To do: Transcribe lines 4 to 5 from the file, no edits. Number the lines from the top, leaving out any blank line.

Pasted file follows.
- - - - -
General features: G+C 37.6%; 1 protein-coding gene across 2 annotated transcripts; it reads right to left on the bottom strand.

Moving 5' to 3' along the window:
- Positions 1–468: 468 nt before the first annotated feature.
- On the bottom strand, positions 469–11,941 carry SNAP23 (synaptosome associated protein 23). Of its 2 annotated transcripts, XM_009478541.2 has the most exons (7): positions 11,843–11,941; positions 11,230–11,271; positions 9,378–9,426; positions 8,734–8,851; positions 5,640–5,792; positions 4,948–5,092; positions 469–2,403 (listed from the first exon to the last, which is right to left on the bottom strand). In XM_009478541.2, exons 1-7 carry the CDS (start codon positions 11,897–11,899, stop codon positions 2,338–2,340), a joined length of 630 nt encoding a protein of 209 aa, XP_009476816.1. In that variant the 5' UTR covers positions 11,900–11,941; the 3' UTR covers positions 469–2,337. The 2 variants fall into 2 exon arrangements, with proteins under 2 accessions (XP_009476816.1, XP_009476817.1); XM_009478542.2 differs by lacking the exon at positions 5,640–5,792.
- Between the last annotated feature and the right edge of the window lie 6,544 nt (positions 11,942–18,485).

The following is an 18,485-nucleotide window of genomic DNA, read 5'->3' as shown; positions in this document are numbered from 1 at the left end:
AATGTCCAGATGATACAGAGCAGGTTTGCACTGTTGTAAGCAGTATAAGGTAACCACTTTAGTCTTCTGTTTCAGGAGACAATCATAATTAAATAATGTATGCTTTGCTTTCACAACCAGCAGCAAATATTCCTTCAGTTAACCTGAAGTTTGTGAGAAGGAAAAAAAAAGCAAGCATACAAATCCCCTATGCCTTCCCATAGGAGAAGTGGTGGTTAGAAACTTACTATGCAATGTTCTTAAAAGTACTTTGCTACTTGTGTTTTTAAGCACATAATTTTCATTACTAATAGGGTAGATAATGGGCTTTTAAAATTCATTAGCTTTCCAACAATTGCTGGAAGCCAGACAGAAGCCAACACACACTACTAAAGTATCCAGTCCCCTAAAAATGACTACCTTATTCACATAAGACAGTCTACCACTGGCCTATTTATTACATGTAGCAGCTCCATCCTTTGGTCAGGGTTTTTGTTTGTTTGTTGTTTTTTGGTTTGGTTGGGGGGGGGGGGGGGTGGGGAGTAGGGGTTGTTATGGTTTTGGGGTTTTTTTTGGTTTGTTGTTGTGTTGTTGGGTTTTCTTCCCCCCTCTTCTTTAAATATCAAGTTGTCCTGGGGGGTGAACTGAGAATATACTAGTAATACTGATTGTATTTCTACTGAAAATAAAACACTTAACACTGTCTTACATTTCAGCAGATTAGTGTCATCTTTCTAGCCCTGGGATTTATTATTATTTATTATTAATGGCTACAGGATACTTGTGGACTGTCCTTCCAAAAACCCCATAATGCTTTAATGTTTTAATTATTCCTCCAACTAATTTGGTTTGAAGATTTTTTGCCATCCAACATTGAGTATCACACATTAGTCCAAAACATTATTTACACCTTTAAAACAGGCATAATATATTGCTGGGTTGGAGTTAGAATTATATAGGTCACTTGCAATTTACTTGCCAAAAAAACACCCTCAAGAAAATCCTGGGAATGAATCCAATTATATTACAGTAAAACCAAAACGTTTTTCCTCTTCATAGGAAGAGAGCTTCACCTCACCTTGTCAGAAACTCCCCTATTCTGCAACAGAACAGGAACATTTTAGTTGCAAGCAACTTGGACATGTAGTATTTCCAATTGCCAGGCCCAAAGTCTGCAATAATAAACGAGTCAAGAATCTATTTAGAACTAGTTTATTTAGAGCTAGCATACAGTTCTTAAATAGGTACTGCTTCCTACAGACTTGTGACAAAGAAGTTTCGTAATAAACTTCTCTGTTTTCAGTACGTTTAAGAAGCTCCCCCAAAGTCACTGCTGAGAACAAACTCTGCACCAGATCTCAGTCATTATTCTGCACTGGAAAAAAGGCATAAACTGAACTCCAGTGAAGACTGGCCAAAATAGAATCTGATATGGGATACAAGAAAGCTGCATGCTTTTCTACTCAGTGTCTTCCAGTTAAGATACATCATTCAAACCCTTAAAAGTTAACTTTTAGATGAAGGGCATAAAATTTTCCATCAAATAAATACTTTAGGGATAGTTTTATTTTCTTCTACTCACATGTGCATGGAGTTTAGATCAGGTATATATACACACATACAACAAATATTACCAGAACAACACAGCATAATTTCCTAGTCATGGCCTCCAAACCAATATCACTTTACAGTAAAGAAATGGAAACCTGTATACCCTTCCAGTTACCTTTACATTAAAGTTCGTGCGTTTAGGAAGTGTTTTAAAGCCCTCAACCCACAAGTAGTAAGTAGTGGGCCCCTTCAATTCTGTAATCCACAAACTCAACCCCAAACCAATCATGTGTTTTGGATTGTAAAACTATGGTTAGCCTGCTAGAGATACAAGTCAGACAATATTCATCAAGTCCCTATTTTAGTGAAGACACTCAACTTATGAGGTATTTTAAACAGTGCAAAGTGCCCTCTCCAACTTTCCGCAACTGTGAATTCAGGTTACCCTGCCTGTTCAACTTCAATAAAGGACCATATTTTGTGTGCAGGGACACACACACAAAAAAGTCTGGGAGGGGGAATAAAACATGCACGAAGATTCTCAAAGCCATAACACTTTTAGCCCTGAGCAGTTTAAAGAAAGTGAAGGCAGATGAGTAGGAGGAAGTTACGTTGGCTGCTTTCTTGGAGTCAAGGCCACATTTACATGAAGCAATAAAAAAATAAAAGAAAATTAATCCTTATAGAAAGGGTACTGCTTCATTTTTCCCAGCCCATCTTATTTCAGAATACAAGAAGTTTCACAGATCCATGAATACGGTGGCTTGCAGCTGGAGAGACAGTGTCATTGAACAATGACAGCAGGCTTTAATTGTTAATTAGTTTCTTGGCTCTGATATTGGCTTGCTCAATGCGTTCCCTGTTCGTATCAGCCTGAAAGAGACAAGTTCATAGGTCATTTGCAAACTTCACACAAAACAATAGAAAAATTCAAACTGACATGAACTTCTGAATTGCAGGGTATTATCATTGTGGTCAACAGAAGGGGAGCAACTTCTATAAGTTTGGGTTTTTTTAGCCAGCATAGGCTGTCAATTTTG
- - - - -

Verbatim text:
- On the bottom strand, positions 469–11,941 carry SNAP23 (synaptosome associated protein 23). Of its 2 annotated transcripts, XM_009478541.2 has the most exons (7): positions 11,843–11,941; positions 11,230–11,271; positions 9,378–9,426; positions 8,734–8,851; positions 5,640–5,792; positions 4,948–5,092; positions 469–2,403 (listed from the first exon to the last, which is right to left on the bottom strand). In XM_009478541.2, exons 1-7 carry the CDS (start codon positions 11,897–11,899, stop codon positions 2,338–2,340), a joined length of 630 nt encoding a protein of 209 aa, XP_009476816.1. In that variant the 5' UTR covers positions 11,900–11,941; the 3' UTR covers positions 469–2,337. The 2 variants fall into 2 exon arrangements, with proteins under 2 accessions (XP_009476816.1, XP_009476817.1); XM_009478542.2 differs by lacking the exon at positions 5,640–5,792.
- Between the last annotated feature and the right edge of the window lie 6,544 nt (positions 11,942–18,485).